By Darren Franich
Updated September 24, 2010 at 03:24 PM EDT

Image Credit: Vivian Zink/ABCI’m sure that, if you’re over 30 or under 22, My Generation looks like a shambling idiot parade of “Things That Jon Stewart Stopped Making Fun Of Five Years Ago.” But you guys just don’t get it. My Generation is about my generation. I’m in the same arbitrarily defined age demographic as the characters. I am them. They are me. I was a total nerd/punk/jock/rich kid/rock star/generic-John-Hughes-stereotype when I attended my suburban high school in Suburban America, USA. Like the faceless people-bots who star in My Generation, I had a total plan for my life… but history had different ideas, y’know? I started out in college studying pre-med/pre-law/pre-Computer/pre-Heartless Banker, but I changed my major because of Iraq/Katrina/Enron/Britney. I wanted to do something important, which is why I’m currently working on financial-reform legislation and raising my best friend’s illegitimate child. While teaching English. To starving children. In Afghanistan.

None of that is true, but I still kind of liked My Generation, even though it’s a total mess. The actors are all fine – Jaime King, who once starred in a film actually titled Bulletproof Monk, could be having a Jaime Pressley moment (which is when a former Maxim cover girl gets just old enough to use her hotness to portray hilarious onscreen vanity. See also, Christina Applegate.) But everyone is playing a cliché. The show literally labels them: the jock, the nerd, the beauty queen, the wallflower. No one in my generation has ever used the word “wallflower,” except when we’re talking about how awful Jakob Dylan is.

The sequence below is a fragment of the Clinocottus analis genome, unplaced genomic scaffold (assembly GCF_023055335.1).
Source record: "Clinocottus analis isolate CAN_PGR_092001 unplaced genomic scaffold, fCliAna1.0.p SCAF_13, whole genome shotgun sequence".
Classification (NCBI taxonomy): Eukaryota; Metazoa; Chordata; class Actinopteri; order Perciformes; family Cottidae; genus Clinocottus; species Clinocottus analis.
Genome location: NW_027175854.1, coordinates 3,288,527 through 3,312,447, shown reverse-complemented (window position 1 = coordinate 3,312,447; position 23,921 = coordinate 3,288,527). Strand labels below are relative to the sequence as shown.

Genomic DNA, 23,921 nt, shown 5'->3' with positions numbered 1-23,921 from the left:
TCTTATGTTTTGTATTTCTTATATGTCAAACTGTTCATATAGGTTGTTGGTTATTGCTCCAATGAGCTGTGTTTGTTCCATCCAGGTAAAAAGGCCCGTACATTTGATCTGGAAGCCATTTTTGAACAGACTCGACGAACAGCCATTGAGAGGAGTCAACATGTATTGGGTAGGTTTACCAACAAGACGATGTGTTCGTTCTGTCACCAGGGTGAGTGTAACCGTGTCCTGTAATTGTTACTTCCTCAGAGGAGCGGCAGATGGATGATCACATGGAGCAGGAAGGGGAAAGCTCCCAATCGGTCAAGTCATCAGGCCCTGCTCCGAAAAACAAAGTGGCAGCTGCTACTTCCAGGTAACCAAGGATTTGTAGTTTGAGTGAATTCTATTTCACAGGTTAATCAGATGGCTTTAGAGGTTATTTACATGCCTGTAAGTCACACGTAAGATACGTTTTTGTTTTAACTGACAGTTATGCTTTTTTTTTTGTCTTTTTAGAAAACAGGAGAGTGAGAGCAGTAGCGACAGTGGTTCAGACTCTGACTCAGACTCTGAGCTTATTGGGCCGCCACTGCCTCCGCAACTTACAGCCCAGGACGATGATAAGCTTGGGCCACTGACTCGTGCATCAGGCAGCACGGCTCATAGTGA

Really, that’s the main problem with My Generation: It doesn’t feel remotely like anything from the decade it’s supposedly about. You can sprinkle in references to YouTube, reality shows, and Obama all you want, but My Generation is really just a craven attempt to turn the ’00s into the ’60s. Just look at the title: 35 years ago, The Who’s “My Generation” meant something. In 2009, it was a Pepsi commercial.

Still, the first episode was fitfully enjoyable. The soundtrack – Fatboy Slim, early Eminem, Filter – was a total nostalgia trip. Occasionally, the show will stop taking itself seriously and approach something like satire. I’m tempted to say that I admire My Generation just because it wants to be about something. But I’m not sure how patient I can be with a cast of 28-year-old infertile virgins, illegitimate prom-night children, and people with names like Falcon.

Did you watch My Generation? Did you like it? Did you like the ’00s? Can we all agree that trying to make a serious, non-comedy mockumentary is the worst idea ever? Especially when the characters keep on insisting on not being filmed?